The refugees are pushing a number of host countries to the breaking point, especially those that have always suffered from ethnical or religious tensions: Lebanon, a country that is continuously on the precipice of civil war and where the number of Syrian refugees has now reached the equivalent of a quarter of the country’s pre-war population, felt compelled to introduce visa requirements for further refugees since January 2015, for the first time in decades, in a desperate move to re-establish the containing effect of its borders with Syria. Jordan, which borders both Syria and Iraq and furthermore is one of the pillars of the current order, notes with concern that the refugees now make up a full tenth of its pre-war population. The Hashemite kingdom has a vivid memory of internal unrest in 1970 and is aware of the precariousness of a monarchy resting on the shoulders of what is effectively a national minority. Judging by the fate of the hundreds of thousands of descendants of the Palestinian refugees from the 1948 and 1967 wars, who have mostly never been able to establish themselves as full citizens in their host countries, the Syrian refugees might be a destabilizing factor for the regional order for decades to come.
Taken together, refugees and foreign fighters are part of the same phenomenon, namely the import and export of the conflict in ‘Syraq’ into the neighboring countries and its spillover beyond the original battleground. As states try to influence the war’s outcome by supporting factions and militias, and at the same time struggle to maintain their physical separation from the conflict by strengthening their borders despite the inflow of refugees, these dynamics seem increasingly unsustainable.
Sectarian zeal and raison d’état
The Thirty Years’ War was a religious war – or rather, it cannot be understood without taking into account the impact of religious reformation, in itself an immensely political process. Major powers involved in the war, like Catholic France or Protestant Sweden, saw themselves more often than not as driven by religious imperatives, or even as vanguards in divine plans. Even where religious motives were not decisive, they were always at play. At the same time, however, the war saw one of the earliest and clearest manifestation of decidedly non-religious policies oriented towards a raison d’état: Most prominently, Catholic France under Cardinal de Richelieu, or Protestant sovereigns opting for alliances with the self-proclaimed vanguard of counter-reformation in Vienna. The war could not have started without religious fault lines, and it could not have lasted as long as it did without manifestly conflicting interests of states and sovereigns in a volatile environment, leading to alliances that were thought unlikely under pre-war constellations. It was this dualism of religious fervor and coolly calculating ‘state’ policies that contributed to the carnage of the war.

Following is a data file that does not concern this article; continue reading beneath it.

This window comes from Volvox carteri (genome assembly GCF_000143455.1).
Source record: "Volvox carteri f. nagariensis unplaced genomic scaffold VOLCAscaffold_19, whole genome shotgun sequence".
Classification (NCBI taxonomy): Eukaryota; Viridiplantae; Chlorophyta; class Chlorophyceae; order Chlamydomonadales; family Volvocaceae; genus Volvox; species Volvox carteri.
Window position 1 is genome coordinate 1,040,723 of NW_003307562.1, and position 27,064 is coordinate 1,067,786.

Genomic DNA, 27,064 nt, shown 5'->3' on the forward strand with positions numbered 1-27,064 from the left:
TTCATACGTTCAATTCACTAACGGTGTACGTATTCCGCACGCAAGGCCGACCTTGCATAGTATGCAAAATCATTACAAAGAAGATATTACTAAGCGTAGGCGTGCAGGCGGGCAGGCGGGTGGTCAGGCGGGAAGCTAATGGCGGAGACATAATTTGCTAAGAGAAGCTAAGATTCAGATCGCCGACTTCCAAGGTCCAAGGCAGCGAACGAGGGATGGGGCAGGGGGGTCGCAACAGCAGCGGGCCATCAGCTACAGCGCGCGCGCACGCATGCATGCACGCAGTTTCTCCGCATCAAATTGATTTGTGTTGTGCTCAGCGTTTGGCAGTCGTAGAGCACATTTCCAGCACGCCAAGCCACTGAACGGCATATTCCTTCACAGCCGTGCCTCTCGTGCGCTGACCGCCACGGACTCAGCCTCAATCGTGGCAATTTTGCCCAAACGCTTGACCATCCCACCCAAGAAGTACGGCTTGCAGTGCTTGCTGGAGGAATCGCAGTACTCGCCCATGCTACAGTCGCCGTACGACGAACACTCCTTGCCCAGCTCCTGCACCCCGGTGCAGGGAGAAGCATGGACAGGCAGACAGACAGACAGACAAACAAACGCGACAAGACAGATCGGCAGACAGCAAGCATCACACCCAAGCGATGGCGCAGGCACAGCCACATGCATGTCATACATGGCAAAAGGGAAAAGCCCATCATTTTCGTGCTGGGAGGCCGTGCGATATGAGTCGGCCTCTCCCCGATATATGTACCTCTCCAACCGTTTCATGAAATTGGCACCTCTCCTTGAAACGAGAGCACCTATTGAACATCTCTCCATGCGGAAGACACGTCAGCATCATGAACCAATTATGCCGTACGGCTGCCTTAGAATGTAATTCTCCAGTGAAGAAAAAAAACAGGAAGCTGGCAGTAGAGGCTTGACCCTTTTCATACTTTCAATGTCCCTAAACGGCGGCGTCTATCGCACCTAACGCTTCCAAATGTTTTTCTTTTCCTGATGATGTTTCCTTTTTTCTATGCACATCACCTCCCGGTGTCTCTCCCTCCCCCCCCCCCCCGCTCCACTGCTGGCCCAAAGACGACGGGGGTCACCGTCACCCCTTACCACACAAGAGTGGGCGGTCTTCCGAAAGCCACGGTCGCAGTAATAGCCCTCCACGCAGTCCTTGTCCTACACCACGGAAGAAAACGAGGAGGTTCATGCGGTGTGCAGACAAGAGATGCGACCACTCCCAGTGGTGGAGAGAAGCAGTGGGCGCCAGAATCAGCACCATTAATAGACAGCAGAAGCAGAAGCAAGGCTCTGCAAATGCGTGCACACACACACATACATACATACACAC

The same struggle between sectarian zeal and calculated state interest is obvious with regard to the countries that are at the same time most openly sectarian and most intimately involved in the war of ‘Syraq’. Iran and Saudi Arabia have been the main regional contenders for hegemony in the Middle East for decades. While Tehran has, since 1979, often been an active exporter of Shi’ite revolution and activism, the currents underlying its involvement in the region reach much deeper to traditional dreams of Persian hegemony in its strategic neighborhood. This has both negative and positive implications: negative, in that the combination of geopolitical aspirations and religious zeal focusing on Shi’ite populations outside Iran is destabilizing and fuels the conflicts in the region; and positive, in that Iran is thus far acting within the framework of the current order, resisting changes to borders and focusing instead of influencing or dominating politics within those borders. It is here that a convergence of interests with other powers may be possible, as will be explained below.